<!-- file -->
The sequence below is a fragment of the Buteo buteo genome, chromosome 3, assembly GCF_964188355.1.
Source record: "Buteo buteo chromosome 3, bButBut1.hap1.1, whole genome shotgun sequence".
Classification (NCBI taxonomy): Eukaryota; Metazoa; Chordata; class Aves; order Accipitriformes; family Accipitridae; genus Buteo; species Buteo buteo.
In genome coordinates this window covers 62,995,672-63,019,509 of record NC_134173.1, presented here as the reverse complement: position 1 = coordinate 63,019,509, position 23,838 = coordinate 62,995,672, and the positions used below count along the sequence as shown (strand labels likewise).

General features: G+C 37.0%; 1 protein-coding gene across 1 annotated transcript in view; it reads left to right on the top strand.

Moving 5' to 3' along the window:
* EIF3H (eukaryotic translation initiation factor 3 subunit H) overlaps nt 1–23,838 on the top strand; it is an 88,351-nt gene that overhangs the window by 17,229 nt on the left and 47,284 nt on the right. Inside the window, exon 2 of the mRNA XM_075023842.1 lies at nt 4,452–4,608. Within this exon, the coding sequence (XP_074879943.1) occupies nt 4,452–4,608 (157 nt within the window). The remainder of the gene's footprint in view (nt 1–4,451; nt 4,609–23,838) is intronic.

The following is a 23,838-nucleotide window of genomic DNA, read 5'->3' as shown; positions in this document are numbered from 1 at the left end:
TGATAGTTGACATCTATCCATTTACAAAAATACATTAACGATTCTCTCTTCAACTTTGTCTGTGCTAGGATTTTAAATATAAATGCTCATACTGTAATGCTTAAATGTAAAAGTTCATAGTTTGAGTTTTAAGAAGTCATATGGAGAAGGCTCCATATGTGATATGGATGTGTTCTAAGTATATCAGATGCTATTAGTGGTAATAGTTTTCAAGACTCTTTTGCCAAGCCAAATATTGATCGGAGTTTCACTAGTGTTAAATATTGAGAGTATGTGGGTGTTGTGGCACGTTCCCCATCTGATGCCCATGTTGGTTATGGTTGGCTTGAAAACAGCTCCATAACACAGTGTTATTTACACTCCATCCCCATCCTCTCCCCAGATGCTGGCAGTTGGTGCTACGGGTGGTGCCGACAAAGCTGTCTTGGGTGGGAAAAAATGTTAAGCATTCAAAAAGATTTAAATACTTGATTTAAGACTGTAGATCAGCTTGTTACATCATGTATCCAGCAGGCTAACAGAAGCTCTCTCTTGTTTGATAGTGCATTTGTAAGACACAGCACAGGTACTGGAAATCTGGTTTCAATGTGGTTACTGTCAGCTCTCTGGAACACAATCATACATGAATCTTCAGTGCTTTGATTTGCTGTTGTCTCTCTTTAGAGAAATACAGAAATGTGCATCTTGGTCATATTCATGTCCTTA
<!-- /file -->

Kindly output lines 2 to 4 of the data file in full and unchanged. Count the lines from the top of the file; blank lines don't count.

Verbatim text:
Source record: "Buteo buteo chromosome 3, bButBut1.hap1.1, whole genome shotgun sequence".
Classification (NCBI taxonomy): Eukaryota; Metazoa; Chordata; class Aves; order Accipitriformes; family Accipitridae; genus Buteo; species Buteo buteo.
In genome coordinates this window covers 62,995,672-63,019,509 of record NC_134173.1, presented here as the reverse complement: position 1 = coordinate 63,019,509, position 23,838 = coordinate 62,995,672, and the positions used below count along the sequence as shown (strand labels likewise).